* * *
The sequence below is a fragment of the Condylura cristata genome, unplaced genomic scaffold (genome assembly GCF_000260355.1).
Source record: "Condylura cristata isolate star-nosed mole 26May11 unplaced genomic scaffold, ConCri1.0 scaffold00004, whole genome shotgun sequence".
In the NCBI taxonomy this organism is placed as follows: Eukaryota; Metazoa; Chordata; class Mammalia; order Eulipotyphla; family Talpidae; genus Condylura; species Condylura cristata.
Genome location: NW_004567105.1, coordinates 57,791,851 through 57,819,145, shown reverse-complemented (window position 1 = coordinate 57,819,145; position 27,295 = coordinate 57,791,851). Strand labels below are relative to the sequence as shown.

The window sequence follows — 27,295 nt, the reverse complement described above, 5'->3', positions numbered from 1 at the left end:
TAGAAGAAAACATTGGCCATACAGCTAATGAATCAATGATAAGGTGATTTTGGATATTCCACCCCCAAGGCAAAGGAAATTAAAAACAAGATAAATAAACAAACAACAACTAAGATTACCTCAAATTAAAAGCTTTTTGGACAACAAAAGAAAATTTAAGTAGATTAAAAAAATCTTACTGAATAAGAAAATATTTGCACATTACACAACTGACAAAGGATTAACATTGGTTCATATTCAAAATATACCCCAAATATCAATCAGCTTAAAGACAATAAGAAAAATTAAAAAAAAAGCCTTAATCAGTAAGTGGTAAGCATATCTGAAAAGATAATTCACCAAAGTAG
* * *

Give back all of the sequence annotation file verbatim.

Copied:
The sequence below is a fragment of the Condylura cristata genome, unplaced genomic scaffold (genome assembly GCF_000260355.1).
Source record: "Condylura cristata isolate star-nosed mole 26May11 unplaced genomic scaffold, ConCri1.0 scaffold00004, whole genome shotgun sequence".
In the NCBI taxonomy this organism is placed as follows: Eukaryota; Metazoa; Chordata; class Mammalia; order Eulipotyphla; family Talpidae; genus Condylura; species Condylura cristata.
Genome location: NW_004567105.1, coordinates 57,791,851 through 57,819,145, shown reverse-complemented (window position 1 = coordinate 57,819,145; position 27,295 = coordinate 57,791,851). Strand labels below are relative to the sequence as shown.

The window sequence follows — 27,295 nt, the reverse complement described above, 5'->3', positions numbered from 1 at the left end:
TAGAAGAAAACATTGGCCATACAGCTAATGAATCAATGATAAGGTGATTTTGGATATTCCACCCCCAAGGCAAAGGAAATTAAAAACAAGATAAATAAACAAACAACAACTAAGATTACCTCAAATTAAAAGCTTTTTGGACAACAAAAGAAAATTTAAGTAGATTAAAAAAATCTTACTGAATAAGAAAATATTTGCACATTACACAACTGACAAAGGATTAACATTGGTTCATATTCAAAATATACCCCAAATATCAATCAGCTTAAAGACAATAAGAAAAATTAAAAAAAAAGCCTTAATCAGTAAGTGGTAAGCATATCTGAAAAGATAATTCACCAAAGTAG